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Proceedings Paper

Detection of low-amplitude in vivo intrinsic signals from an optical imager of retinal function
Author(s): Eduardo S. Barriga; Dan T'so; Marios Pattichis; Young Kwon; Randy Kardon; Michael Abramoff; Peter Soliz
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Paper Abstract

In the early stages of some retinal diseases, such as glaucoma, loss of retinal activity may be difficult to detect with today's clinical instruments. Many of today's instruments focus on detecting changes in anatomical structures, such as the nerve fiber layer. Our device, which is based on a modified fundus camera, seeks to detect changes in optical signals that reflect functional changes in the retina. The functional imager uses a patterned stimulus at wavelength of 535nm. An intrinsic functional signal is collected at a near infrared wavelength. Measured changes in reflectance in response to the visual stimulus are on the order of 0.1% to 1% of the total reflected intensity level, which makes the functional signal difficult to detect by standard methods because it is masked by other physiological signals and by imaging system noise. In this paper, we analyze the video sequences from a set of 60 experiments with different patterned stimuli from cats. Using a set of statistical techniques known as Independent Component Analysis (ICA), we estimate the signals present in the videos. Through controlled simulation experiments, we quantify the limits of signal strength in order to detect the physiological signal of interest. The results of the analysis show that, in principle, signal levels of 0.1% (-30dB) can be detected. The study found that in 86% of the animal experiments the patterned stimuli effects on the retina can be detected and extracted. The analysis of the different responses extracted from the videos can give an insight of the functional processes present during the stimulation of the retina.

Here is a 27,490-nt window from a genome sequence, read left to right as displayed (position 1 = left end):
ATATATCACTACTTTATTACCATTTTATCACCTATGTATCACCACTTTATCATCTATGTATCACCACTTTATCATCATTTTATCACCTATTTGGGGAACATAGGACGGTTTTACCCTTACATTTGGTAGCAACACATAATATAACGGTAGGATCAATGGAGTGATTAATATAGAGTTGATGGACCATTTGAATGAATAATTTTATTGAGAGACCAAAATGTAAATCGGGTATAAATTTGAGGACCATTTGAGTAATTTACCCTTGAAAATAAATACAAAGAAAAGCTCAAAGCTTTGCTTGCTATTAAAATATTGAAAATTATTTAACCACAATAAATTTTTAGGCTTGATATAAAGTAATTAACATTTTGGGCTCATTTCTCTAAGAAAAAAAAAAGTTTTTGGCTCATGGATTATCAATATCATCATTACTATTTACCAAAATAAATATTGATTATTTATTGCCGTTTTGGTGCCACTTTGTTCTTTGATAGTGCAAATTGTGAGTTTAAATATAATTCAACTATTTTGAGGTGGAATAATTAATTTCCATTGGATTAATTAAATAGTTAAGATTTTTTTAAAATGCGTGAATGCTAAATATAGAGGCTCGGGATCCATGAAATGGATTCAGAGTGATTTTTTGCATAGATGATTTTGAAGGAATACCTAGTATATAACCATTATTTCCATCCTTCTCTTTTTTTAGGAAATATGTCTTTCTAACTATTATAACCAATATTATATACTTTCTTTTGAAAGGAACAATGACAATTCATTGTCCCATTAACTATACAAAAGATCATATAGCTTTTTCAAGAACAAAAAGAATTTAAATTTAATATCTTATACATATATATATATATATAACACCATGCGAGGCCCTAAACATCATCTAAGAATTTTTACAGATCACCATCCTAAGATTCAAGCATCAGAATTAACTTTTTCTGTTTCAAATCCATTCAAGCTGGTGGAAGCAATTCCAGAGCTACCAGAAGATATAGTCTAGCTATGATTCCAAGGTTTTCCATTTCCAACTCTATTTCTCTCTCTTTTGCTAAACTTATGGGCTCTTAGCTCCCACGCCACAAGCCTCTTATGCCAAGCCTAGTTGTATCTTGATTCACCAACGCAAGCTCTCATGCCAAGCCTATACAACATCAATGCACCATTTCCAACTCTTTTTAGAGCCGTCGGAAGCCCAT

Paper Details

Date Published: 7 March 2006
PDF: 12 pages
Proc. SPIE 6138, Ophthalmic Technologies XVI, 61380F (7 March 2006); doi: 10.1117/12.652263
Show Author Affiliations
Eduardo S. Barriga, Univ. of New Mexico (United States)
Dan T'so, SUNY/Upstate Univ. (United States)
Marios Pattichis, Univ. of New Mexico (United States)
Young Kwon, Univ. of Iowa (United States)
Randy Kardon, Univ. of Iowa (United States)
Michael Abramoff, Univ. of Iowa (United States)
Peter Soliz, VisionQuest Biomedical (United States)


Published in SPIE Proceedings Vol. 6138:
Ophthalmic Technologies XVI
Fabrice Manns; Per G. Söderberg; Arthur Ho, Editor(s)

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